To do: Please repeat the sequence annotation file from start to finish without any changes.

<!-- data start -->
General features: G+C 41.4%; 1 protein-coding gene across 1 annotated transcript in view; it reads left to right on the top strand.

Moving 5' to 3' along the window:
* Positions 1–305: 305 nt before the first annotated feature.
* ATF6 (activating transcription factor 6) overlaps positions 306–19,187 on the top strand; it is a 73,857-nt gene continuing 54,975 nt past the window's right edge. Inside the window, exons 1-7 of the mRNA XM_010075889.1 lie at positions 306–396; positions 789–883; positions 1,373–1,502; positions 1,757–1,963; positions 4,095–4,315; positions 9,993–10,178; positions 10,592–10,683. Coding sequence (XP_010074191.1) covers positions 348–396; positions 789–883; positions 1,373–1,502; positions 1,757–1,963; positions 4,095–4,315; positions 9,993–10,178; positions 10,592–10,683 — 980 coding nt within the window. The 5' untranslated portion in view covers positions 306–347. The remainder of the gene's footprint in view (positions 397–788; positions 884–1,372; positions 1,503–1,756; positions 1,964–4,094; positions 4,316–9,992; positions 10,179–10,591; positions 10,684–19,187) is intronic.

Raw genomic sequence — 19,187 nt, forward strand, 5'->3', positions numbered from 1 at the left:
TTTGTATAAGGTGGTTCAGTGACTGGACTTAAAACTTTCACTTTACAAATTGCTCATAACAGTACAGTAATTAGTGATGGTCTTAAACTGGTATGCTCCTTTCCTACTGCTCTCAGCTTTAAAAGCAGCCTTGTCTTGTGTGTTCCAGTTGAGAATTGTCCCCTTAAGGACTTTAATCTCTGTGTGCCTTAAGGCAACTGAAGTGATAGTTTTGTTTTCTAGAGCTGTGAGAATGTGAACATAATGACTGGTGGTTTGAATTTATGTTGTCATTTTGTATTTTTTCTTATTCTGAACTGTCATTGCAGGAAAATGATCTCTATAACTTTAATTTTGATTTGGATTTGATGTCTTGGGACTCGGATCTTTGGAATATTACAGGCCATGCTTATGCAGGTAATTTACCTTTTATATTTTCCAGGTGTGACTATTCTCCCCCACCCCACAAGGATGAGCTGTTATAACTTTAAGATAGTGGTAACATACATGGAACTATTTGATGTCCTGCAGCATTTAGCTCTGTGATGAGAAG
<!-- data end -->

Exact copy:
General features: G+C 41.4%; 1 protein-coding gene across 1 annotated transcript in view; it reads left to right on the top strand.

Moving 5' to 3' along the window:
* Positions 1–305: 305 nt before the first annotated feature.
* ATF6 (activating transcription factor 6) overlaps positions 306–19,187 on the top strand; it is a 73,857-nt gene continuing 54,975 nt past the window's right edge. Inside the window, exons 1-7 of the mRNA XM_010075889.1 lie at positions 306–396; positions 789–883; positions 1,373–1,502; positions 1,757–1,963; positions 4,095–4,315; positions 9,993–10,178; positions 10,592–10,683. Coding sequence (XP_010074191.1) covers positions 348–396; positions 789–883; positions 1,373–1,502; positions 1,757–1,963; positions 4,095–4,315; positions 9,993–10,178; positions 10,592–10,683 — 980 coding nt within the window. The 5' untranslated portion in view covers positions 306–347. The remainder of the gene's footprint in view (positions 397–788; positions 884–1,372; positions 1,503–1,756; positions 1,964–4,094; positions 4,316–9,992; positions 10,179–10,591; positions 10,684–19,187) is intronic.

Raw genomic sequence — 19,187 nt, forward strand, 5'->3', positions numbered from 1 at the left:
TTTGTATAAGGTGGTTCAGTGACTGGACTTAAAACTTTCACTTTACAAATTGCTCATAACAGTACAGTAATTAGTGATGGTCTTAAACTGGTATGCTCCTTTCCTACTGCTCTCAGCTTTAAAAGCAGCCTTGTCTTGTGTGTTCCAGTTGAGAATTGTCCCCTTAAGGACTTTAATCTCTGTGTGCCTTAAGGCAACTGAAGTGATAGTTTTGTTTTCTAGAGCTGTGAGAATGTGAACATAATGACTGGTGGTTTGAATTTATGTTGTCATTTTGTATTTTTTCTTATTCTGAACTGTCATTGCAGGAAAATGATCTCTATAACTTTAATTTTGATTTGGATTTGATGTCTTGGGACTCGGATCTTTGGAATATTACAGGCCATGCTTATGCAGGTAATTTACCTTTTATATTTTCCAGGTGTGACTATTCTCCCCCACCCCACAAGGATGAGCTGTTATAACTTTAAGATAGTGGTAACATACATGGAACTATTTGATGTCCTGCAGCATTTAGCTCTGTGATGAGAAG